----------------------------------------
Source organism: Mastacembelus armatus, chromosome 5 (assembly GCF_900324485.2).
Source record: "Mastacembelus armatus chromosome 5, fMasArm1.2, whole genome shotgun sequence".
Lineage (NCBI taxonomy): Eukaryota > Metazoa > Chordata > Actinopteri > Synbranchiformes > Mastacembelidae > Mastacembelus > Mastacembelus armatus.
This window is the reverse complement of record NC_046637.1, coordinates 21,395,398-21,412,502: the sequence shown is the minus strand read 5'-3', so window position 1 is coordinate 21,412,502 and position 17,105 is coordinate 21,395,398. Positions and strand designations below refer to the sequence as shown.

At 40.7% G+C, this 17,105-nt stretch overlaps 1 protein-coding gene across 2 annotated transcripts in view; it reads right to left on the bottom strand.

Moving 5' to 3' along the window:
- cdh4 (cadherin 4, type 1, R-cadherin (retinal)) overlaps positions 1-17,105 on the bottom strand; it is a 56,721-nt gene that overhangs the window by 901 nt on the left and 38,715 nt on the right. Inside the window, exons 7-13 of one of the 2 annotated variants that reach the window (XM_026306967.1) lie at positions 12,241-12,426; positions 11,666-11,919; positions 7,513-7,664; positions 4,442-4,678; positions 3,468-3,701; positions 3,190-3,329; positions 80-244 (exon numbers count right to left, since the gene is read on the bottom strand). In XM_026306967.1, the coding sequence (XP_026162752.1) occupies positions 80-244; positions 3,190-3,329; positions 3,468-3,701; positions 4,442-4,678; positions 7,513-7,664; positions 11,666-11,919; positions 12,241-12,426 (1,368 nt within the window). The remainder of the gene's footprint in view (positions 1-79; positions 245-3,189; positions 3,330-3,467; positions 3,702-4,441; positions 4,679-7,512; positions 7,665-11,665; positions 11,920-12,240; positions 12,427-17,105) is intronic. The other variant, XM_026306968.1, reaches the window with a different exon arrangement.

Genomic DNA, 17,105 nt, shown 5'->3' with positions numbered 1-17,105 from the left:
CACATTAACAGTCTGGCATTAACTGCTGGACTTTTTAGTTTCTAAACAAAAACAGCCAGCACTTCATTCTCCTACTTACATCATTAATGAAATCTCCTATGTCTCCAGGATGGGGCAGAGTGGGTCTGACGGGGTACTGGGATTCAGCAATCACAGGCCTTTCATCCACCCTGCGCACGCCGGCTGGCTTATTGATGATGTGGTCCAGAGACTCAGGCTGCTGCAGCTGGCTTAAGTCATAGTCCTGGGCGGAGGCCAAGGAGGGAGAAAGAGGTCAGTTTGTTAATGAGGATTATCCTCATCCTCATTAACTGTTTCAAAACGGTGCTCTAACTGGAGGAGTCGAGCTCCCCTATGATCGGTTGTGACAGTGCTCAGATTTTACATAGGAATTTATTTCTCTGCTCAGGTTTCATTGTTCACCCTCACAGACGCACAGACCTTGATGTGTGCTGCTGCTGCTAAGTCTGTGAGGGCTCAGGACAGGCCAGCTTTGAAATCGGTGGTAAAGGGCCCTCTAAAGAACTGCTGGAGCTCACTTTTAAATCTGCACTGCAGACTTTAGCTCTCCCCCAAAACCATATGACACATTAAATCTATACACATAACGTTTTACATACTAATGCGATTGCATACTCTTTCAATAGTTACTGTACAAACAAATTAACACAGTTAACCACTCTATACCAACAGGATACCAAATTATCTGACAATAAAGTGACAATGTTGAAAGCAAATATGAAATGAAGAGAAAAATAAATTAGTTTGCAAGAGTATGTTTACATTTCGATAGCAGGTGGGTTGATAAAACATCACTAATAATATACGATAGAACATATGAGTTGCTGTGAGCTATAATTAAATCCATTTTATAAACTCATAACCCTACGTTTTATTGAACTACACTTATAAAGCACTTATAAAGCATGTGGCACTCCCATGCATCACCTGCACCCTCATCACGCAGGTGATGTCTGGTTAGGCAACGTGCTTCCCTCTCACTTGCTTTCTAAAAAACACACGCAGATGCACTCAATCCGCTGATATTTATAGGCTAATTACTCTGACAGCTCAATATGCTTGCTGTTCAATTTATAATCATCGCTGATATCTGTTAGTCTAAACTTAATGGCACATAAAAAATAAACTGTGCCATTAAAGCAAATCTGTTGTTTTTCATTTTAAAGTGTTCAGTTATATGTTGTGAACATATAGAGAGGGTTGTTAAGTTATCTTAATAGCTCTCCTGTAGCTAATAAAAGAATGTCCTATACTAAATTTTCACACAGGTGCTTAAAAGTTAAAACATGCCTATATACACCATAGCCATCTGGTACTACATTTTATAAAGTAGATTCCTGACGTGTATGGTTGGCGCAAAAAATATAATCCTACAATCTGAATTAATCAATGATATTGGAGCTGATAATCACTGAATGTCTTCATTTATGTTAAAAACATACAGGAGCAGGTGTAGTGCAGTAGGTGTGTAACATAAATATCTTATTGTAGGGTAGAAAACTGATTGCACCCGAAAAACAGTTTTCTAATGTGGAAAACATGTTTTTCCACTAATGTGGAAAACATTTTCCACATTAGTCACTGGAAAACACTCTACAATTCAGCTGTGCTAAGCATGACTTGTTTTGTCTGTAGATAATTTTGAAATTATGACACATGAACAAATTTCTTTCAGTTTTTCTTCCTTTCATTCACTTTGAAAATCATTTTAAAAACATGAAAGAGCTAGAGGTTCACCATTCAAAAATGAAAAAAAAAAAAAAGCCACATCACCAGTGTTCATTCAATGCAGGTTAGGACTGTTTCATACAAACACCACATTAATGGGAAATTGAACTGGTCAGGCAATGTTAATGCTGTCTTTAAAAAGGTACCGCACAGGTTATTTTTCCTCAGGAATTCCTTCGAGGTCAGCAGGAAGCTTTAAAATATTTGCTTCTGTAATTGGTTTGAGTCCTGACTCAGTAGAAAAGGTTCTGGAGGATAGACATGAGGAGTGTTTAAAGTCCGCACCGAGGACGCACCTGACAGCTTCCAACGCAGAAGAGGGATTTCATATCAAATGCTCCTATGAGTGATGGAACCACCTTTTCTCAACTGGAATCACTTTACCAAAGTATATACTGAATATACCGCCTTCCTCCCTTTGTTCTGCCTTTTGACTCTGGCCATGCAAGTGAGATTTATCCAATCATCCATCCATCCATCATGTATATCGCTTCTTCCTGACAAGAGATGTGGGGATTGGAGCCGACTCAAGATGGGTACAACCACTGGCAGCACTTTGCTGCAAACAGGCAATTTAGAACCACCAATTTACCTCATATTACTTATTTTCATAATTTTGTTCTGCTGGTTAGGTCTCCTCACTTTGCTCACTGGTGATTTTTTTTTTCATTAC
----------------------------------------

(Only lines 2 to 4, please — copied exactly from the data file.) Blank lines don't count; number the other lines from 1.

Source record: "Mastacembelus armatus chromosome 5, fMasArm1.2, whole genome shotgun sequence".
Lineage (NCBI taxonomy): Eukaryota > Metazoa > Chordata > Actinopteri > Synbranchiformes > Mastacembelidae > Mastacembelus > Mastacembelus armatus.
This window is the reverse complement of record NC_046637.1, coordinates 21,395,398-21,412,502: the sequence shown is the minus strand read 5'-3', so window position 1 is coordinate 21,412,502 and position 17,105 is coordinate 21,395,398. Positions and strand designations below refer to the sequence as shown.